Tea drinkers in the U.S. consume most of their tea cold, while the rest of the world seems to prefer it hot. But even within the U.S. and in “hot tea” countries, people make the case for one or the other, often repeating urban legends and misinformation about the comparative benefits of hot and iced tea. What are the facts? Is iced tea, as its detractors claim, just a watered-down version of the real stuff? Or, as iced tea supporters say, is there more to the cold stuff than meets the eye?
The antioxidant factor
Processed, so-called “convenience teas” that you purchase in retail stores are lower in antioxidants than teas you make yourself. Whether hot or iced, homemade tea is almost always the more healthful choice. Processing destroys many of the chemical compounds that make tea good for us. In addition, many convenience teas have not been prepared with boiled water and were never steeped long enough to extract the good stuff from the tea leaves. So, when in doubt, make tea at home.
Antioxidants are tricky little things. They are not all absorbed by the human body, for one thing. For another, they are finicky in several odd ways. It appears that shaking a liquid vigorously, as some people do when they make iced tea, helps release more antioxidants into the water. At the same time, putting lots of ice in tea causes the drink’s caffeine to bind with the antioxidants and renders both caffeine and antioxidants less bio-available. In other words, packing you tea drink with ice is likely to cut down on the healthful effects of the beverage.
Finally, the really good news is that no matter how you like your tea, hot, cold, with ice or without, there are still very high levels of polyphenols and other nutritious antioxidants in it when compared to standard fruits and vegetables. The fact is that tea is just an all-around fantastically healthy thing to drink.
Is hot better than cold?
There’s plenty of misinformation floating around about the advantages of hot tea over iced. The bottom line is this: you’ll still get the key benefits even with iced tea as long as you steep it first in boiled water. And it’s okay to drink it hot, or just let it cool in the refrigerator and then serve it over ice. Be sure to steep it for at least two or three minutes.
As for bottled iced teas sold in retail stores, many are not steeped in hot water first, so will definitely lack the polyphenols that are the major selling point of teas in general and green teas in particular. Note, however, that hot tea does hold more of its original caffeine content, much of which is lost when the tea becomes cold.
One other thing to remember is that people tend to add lots of ice in order to cool the tea down, and this dilutes it considerably. So, you might have to drink more iced tea to get the same amount of antioxidants that you would get from a more concentrated cup of hot tea.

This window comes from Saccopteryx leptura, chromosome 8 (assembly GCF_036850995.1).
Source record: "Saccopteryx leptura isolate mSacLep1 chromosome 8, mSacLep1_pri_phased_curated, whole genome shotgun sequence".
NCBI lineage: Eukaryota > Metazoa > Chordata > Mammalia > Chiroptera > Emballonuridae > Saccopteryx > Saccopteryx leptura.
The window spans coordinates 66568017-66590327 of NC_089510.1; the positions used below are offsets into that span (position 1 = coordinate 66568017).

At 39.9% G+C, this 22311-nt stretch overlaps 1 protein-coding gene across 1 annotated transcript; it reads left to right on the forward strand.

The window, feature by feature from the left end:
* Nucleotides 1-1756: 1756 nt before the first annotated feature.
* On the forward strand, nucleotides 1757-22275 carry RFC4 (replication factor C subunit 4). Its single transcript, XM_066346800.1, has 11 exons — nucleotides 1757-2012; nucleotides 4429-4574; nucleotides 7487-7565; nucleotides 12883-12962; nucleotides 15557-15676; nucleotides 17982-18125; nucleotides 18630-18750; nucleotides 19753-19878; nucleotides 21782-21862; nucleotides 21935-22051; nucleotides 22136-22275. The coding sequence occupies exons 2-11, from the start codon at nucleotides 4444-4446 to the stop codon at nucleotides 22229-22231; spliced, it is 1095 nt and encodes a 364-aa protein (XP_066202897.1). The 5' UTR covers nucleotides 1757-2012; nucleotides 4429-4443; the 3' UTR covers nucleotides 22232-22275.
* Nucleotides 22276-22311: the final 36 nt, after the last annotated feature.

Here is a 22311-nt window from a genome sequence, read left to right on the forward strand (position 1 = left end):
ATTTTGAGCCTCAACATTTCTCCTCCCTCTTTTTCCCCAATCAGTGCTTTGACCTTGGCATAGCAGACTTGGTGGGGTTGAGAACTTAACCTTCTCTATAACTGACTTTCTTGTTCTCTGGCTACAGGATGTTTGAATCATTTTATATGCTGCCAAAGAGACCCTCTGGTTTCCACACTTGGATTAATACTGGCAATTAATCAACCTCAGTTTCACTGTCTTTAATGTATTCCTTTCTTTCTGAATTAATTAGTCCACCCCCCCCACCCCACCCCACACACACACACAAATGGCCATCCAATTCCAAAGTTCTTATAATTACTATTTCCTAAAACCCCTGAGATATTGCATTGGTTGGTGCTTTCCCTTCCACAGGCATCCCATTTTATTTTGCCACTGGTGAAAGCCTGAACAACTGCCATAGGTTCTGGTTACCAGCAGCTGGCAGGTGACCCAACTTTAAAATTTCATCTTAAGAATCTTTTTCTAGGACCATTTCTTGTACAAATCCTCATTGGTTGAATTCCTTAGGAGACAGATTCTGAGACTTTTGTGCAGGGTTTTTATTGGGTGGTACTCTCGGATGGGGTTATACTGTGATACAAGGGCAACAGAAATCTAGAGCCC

Iced matcha tea
Matcha tea makes a flavorful iced tea, and it’s simple to prepare. If you like it tart, use a bit of lime or ginger. Fans of sweet matcha can add honey or sugar. Start off with 16-24 ounces of cold water and several ice cubes. Add two teaspoons of food-grade matcha tea and the lime, ginger or sweeteners of your choice. Put everything into a small pitcher or shaker and make sure the lid it tight. Shake, shake, shake for about a minute (the shaking will help completely dissolve the tea). Strain and pour over ice for an incredible iced matcha treat!
If, as described above, you want to brew your matcha with boiling water first, that works too, and will possibly deliver a higher antioxidant dosage. Either way, iced matcha tea is a delicious way to start or end your day.
Warning about “sun tea”
Putting tea bags in a jar and letting them steep in the sunlight seems like a fun, natural idea. The fact is that so-called “sun tea” is a breeding ground for a bacteria called alcaligenes viscolactis. The problem with sun tea is not the tea itself, but the fact that people only heat it in the sun and then drink it without ever boiling the water. Water for tea, if not boiled first, needs to be refrigerated to prevent bacteria from growing. If you want to enjoy a drink like this, try making “frig tea” instead. Pour about one quart of cold water into a pitcher and add six tea bags. Let the brew steep in your refrigerator overnight or for about six hours. When it’s ready, remove the tea bags and serve your frig tea over ice and with whatever sweetener (or not) you prefer.
Even U.S. tea drinkers know a good thing when they see it, and matcha tea is no exception. When matcha tea first started showing up in U.S. retail stores and coffee shops several years ago, it was almost uniformly served as a hot beverage. Once the iced tea crowd got hold of it, they figured out ways to create all sorts of matcha iced drinks, energy drinks, and “power water,” which is what joggers call a gallon of water that is mixed with a teaspoon of matcha tea and a bit of lemon juice.
Iced tea and hot tea can and do carry different nutritional profiles depending on their preparation methods. But anyone who wants to make iced tea that is just as healthful as the hot version can easily do so. The two most important tricks seem to be not watering it down and not letting it sit too long in the refrigerator. Whether you enjoy yours hot or iced, there’s really no other drink that combines the taste and nutrition of tea.
The moral of the story is that tea prepared in boiling water and then steeped will usually contain more of the healthful nutrients that tea is known for. Iced tea will do the same as long as it’s prepared hot first, and then cooled down. But when you venture into the store and purchase bottled teas, you’re not guaranteed to be getting the same antioxidant levels you would with the homemade brews.